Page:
"We did it for the working-class. "People that come from nothing bro."
This is just one line from Big Zuu, a rapper, TV chef, actor, and radio DJ, who delivered the acceptance speech for the Baftas Awards earlier this year.
One of his acceptance speeches. Two TV Baftas were actually awarded to Big Zuu's Big Eats on the west Londoner's Dave TV show.
Zuu, whose real name is Zuhair Hassan, stars along with his childhood friends Tubsey & Hyder. Each week they prepare a variety of dishes for celebrities in their caravan kitchen.
The show is now in its third series and has gained momentum since its debut in 2020. The show's charm lies in the delicious dishes and the banter between the three of them - and their guinea-pig guests - but there is clearly an urge to push the boundaries.
The show's three hosts are all refugees, which Zuu also mentioned in his Bafta speech.
Big Zuu says that the main concern when choosing a guest is... representation and having a fair distribution of different people, voices that we kinda give life to because our food is based upon the guests.
"So, when we prepare food for people of different backgrounds, we tap into other cultures and cuisines."
Enver Solomon, the Refugee Council's CEO, told the BBC that refugees, like Big Zuu's family, are ordinary people who want peace and freedom from war, conflict, violence, which have ruined their lives.
"Refugees can contribute so much to their new communities across many spheres, and it is vitally essential they have a voice."
Jimmy Carr, Mo Gilligan and Judi Love were previous guests on Big Zuu’s Big Eats. Mel B and Johnny Vegas will be dining out in series three.
Zuu is also interested in the fact that the featured food - which includes Mama Zuu’s jollof and smoked eel sausages - can be purchased easily, especially given the current economic crisis.
"How many people say, "You know what? I'm going to cook what I saw on Saturday Kitchen or Channel 4?" The self-taught chef asks.
"No offense to my peers, but sometimes the ingredients and recipes... are not available at home. It's important that you can make it at home and can afford it for our show. Even when making specialty dishes, we like breaking the mold and saying: "If you don't have this ingredient, use another."
Zuu, who was raised on a council estate in China, says that hearing voices from us is sometimes easier than hearing them from someone very wealthy and middle-class.
Critics are unanimous in their agreement. Emily Baker, iNews's reviewer, wrote last year that the show was "unexpected, captivating, and a bit out-of-the-ordinary."
Its sometimes hectic energy is not for everyone. On the Radio Times Podcast, Rhianna Dhillon, a film critic and TV critic, stated that it is fast-paced, has a lot of happening, and it is a little too intense for her. It was a confusing show for me.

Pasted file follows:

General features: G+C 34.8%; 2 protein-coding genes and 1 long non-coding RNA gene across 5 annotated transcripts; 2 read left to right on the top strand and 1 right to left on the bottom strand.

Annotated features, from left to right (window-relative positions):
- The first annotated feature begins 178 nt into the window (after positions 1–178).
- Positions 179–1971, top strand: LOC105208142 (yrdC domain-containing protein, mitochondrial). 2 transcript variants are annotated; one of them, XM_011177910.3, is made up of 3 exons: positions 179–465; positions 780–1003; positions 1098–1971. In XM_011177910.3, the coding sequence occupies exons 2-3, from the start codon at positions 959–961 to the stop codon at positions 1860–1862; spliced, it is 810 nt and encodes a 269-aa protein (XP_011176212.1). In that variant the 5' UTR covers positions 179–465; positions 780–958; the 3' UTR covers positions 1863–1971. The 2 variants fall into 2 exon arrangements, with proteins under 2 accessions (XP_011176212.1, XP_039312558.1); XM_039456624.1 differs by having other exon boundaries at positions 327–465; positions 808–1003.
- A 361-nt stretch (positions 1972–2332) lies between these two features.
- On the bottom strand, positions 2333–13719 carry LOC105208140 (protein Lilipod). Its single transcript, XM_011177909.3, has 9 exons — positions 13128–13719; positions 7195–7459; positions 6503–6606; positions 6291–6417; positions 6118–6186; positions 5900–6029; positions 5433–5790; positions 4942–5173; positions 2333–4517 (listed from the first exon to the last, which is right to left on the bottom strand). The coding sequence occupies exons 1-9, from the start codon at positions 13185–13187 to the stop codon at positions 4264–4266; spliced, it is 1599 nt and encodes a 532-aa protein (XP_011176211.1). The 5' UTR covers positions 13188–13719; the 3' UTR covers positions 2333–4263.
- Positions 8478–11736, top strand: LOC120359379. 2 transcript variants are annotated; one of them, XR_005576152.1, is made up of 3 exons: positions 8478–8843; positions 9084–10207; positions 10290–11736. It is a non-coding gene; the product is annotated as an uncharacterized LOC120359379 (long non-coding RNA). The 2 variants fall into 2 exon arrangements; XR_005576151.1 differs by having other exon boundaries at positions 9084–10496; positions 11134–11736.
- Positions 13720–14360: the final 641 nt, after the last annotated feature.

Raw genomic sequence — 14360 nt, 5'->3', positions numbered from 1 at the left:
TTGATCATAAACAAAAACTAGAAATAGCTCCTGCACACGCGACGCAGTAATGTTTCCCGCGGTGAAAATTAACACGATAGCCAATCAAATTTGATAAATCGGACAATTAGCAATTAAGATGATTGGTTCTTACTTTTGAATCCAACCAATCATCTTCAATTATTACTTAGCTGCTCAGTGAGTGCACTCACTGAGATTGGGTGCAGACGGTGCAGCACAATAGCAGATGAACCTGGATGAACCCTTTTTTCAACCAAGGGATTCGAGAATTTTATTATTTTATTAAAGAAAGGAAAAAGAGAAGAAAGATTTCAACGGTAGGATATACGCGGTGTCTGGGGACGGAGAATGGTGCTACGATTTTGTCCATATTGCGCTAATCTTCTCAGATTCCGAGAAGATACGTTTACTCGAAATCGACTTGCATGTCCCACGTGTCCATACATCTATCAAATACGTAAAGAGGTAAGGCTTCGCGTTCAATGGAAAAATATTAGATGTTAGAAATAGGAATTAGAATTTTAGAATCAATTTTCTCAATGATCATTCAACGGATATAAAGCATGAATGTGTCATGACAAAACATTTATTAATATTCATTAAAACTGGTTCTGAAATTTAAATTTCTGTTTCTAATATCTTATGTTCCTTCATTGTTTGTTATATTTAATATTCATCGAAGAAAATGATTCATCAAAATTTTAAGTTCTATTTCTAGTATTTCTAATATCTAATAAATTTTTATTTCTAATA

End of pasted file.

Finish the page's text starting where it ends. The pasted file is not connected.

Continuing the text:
Tubsey, Hyder, whom Zuu calls the Arabian Chuckle Brothers (or Tubsey), say it's important they can be authentic. What you see is what your get.
Hyder says to me that Tubsey and I were clueless when the show started. But they [the producers] said, 'You guys be yourself'.
Zuu believes that's why recognition by the Bafta was so important. "People like us don't win it. It was an occasion to celebrate, but it was also an opportunity to reflect on what we have done. We needed to think about why we were there, and what we stand for.
"I felt it only fair for us to use this moment to touch upon the struggles that led to our success and hopefully inspire others."
He said that people still approach him to discuss it.
"I get stopped by a lot of people, who talk to me about it, tell me how it affects their lives, and tell me that they use the speech every day to motivate themselves. People from all walks of society stop me, including people of all races, Asians, whites, and blacks, as well as people of all ages, posh people, and people from the hood. It doesn't matter.
The lads seem to still have their feet on ground, although Hyder is becoming a bit of an eccentric.
Zuu laughs: "If Hyder arrives at the set and there is no cheese toastie, then he doesn’t film."
Hyder says, "I don’t say that I won’t film, but you’ll get a lot out of us if we have a cheese toastie set!"
Their parents are, unsurprisingly, thrilled by their success.
Hyder, whose family is Kurdistan-born and who has worked previously in his father's garage, says: "They just want to see us make something of ourselves. They can give us the chance to return their help. It's not about trying to repay them.
Zuu claims his mother, who was four months pregnant in Sierra Leone, is "eternally content... she just wants us to buy a home." Tubsey laughs that he's feeling the "pressure to get married now" from her.
They all had higher ambitions before that.
Zuu, AJ Tracey’s cousin, is still making music and wants more acting work. He's currently in the new sitcom Sneakerhead with Dave; Hyder is considering running for office as an MP.
Tubsey is from Iran and his family is from Iraq. He wants to start a business.
They all agree that Rosie Jones, a comedian who appeared in the first series of the show, is their favorite guest.
Zuu's ultimate choice for a guest? Jurgen Klopp is the only man that can win over Liverpool fans.
Big Zuu's Big Eats returns Monday, 4 July to Dave